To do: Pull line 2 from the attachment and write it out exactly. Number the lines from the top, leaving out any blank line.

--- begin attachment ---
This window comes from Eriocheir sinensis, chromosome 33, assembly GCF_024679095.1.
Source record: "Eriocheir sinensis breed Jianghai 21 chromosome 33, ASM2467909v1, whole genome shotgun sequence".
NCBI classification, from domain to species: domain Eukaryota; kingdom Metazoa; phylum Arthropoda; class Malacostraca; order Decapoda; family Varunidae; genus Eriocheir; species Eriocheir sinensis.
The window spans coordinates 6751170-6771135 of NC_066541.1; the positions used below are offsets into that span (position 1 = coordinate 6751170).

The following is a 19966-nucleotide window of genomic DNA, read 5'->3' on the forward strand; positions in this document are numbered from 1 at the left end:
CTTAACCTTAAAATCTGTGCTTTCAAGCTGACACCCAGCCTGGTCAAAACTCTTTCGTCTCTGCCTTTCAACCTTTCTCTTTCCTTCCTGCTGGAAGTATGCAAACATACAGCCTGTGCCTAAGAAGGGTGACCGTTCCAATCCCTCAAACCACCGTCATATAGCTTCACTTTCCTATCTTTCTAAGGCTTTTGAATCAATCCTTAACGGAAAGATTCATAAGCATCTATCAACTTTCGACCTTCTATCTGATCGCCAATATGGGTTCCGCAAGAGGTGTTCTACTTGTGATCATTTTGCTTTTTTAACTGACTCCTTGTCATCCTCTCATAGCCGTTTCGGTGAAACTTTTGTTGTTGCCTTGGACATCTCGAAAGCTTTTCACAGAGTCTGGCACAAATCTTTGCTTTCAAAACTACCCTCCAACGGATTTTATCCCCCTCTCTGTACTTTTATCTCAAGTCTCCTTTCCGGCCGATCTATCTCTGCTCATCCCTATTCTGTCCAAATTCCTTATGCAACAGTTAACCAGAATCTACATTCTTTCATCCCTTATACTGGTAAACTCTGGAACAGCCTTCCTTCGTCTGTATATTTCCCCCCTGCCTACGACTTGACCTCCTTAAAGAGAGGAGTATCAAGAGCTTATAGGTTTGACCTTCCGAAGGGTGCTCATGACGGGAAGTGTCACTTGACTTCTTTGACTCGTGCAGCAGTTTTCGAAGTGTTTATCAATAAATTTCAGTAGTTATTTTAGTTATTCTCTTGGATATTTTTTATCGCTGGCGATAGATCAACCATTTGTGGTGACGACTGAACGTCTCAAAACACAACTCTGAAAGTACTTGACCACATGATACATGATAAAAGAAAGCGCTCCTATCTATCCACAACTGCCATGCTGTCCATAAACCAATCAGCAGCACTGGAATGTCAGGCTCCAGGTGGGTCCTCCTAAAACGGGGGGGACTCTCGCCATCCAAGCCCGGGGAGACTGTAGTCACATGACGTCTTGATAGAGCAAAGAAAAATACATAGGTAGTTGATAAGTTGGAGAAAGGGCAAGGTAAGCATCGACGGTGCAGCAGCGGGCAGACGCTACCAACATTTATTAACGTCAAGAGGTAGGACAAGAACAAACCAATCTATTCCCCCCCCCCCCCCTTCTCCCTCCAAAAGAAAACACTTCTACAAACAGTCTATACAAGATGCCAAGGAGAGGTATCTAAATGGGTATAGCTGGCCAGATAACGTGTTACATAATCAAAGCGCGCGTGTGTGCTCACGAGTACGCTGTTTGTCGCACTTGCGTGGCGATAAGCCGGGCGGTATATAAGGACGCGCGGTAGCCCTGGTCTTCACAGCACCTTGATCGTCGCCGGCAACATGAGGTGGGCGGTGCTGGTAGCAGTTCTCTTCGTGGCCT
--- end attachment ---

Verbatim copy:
Source record: "Eriocheir sinensis breed Jianghai 21 chromosome 33, ASM2467909v1, whole genome shotgun sequence".